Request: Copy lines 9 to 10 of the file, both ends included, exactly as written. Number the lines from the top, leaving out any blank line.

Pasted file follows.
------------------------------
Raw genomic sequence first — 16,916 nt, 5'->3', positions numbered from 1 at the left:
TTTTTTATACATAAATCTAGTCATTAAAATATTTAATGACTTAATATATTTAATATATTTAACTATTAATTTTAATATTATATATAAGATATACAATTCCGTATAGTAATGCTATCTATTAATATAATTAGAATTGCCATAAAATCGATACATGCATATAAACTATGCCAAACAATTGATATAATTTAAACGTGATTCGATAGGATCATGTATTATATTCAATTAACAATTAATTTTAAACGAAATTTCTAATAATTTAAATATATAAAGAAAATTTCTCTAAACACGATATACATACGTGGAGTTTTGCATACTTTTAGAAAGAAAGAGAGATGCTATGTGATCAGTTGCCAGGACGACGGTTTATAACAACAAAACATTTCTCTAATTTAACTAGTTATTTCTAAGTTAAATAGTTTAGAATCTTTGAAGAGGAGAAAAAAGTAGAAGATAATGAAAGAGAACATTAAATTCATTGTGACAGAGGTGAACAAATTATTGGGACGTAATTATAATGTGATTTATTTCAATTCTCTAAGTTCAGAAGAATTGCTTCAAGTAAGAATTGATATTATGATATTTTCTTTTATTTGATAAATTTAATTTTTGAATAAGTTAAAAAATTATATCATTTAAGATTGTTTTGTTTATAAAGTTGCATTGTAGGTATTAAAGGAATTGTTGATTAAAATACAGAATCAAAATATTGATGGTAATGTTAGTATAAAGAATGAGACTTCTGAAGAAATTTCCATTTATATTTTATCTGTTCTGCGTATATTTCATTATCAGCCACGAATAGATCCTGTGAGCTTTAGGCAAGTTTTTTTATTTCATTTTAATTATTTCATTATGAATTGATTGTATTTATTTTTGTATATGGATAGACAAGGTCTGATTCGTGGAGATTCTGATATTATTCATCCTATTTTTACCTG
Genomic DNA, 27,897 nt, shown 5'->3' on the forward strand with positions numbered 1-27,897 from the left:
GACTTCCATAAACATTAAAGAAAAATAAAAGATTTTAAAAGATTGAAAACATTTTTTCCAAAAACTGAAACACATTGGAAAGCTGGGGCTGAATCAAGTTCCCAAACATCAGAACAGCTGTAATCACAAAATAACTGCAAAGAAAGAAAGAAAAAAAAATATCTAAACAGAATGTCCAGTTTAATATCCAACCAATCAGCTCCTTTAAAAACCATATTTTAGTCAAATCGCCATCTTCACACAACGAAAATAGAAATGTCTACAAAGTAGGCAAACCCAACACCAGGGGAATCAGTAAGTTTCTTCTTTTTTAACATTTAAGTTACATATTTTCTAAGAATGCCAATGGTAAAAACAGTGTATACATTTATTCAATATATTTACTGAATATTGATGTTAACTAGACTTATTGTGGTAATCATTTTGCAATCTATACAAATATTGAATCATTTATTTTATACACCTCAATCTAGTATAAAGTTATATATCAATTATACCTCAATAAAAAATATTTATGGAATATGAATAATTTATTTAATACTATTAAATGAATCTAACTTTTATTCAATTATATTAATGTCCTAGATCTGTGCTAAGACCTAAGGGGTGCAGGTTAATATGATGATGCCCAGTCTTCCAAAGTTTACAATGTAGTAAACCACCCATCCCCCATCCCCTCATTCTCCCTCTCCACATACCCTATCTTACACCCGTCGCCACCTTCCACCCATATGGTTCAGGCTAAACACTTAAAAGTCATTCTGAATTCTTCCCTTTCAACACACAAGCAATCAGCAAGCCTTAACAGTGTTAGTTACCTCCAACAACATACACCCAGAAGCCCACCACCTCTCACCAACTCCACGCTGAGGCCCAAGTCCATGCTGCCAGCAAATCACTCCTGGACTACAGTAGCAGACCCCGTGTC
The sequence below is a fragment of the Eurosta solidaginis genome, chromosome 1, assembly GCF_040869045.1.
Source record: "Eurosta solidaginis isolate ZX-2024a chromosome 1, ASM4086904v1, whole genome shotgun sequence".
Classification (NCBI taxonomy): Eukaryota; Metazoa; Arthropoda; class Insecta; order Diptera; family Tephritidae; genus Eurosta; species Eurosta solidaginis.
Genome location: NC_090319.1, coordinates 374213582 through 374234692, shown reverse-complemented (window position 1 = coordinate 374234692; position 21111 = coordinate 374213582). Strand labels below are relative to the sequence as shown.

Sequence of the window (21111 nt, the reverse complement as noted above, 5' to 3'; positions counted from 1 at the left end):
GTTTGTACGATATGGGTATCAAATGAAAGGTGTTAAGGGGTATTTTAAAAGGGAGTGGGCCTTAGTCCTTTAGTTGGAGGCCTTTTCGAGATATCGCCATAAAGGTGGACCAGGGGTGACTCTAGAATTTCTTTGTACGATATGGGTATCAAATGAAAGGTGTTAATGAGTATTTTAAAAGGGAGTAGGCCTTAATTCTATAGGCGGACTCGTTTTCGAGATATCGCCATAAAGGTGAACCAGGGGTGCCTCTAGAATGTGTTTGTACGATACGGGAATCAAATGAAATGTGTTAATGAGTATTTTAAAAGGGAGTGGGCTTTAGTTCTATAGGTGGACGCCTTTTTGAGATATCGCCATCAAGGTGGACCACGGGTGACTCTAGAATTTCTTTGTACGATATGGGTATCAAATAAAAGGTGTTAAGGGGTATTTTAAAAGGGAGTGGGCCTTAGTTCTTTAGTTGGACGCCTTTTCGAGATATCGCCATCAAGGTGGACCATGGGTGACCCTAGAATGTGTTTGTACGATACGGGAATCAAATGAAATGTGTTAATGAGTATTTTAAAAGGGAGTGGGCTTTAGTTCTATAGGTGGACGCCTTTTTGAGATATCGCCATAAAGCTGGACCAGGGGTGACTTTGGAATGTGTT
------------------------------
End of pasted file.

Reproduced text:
Sequence of the window (21111 nt, the reverse complement as noted above, 5' to 3'; positions counted from 1 at the left end):
GTTTGTACGATATGGGTATCAAATGAAAGGTGTTAAGGGGTATTTTAAAAGGGAGTGGGCCTTAGTCCTTTAGTTGGAGGCCTTTTCGAGATATCGCCATAAAGGTGGACCAGGGGTGACTCTAGAATTTCTTTGTACGATATGGGTATCAAATGAAAGGTGTTAATGAGTATTTTAAAAGGGAGTAGGCCTTAATTCTATAGGCGGACTCGTTTTCGAGATATCGCCATAAAGGTGAACCAGGGGTGCCTCTAGAATGTGTTTGTACGATACGGGAATCAAATGAAATGTGTTAATGAGTATTTTAAAAGGGAGTGGGCTTTAGTTCTATAGGTGGACGCCTTTTTGAGATATCGCCATCAAGGTGGACCACGGGTGACTCTAGAATTTCTTTGTACGATATGGGTATCAAATAAAAGGTGTTAAGGGGTATTTTAAAAGGGAGTGGGCCTTAGTTCTTTAGTTGGACGCCTTTTCGAGATATCGCCATCAAGGTGGACCATGGGTGACCCTAGAATGTGTTTGTACGATACGGGAATCAAATGAAATGTGTTAATGAGTATTTTAAAAGGGAGTGGGCTTTAGTTCTATAGGTGGACGCCTTTTTGAGATATCGCCATAAAGCTGGACCAGGGGTGACTTTGGAATGTGTT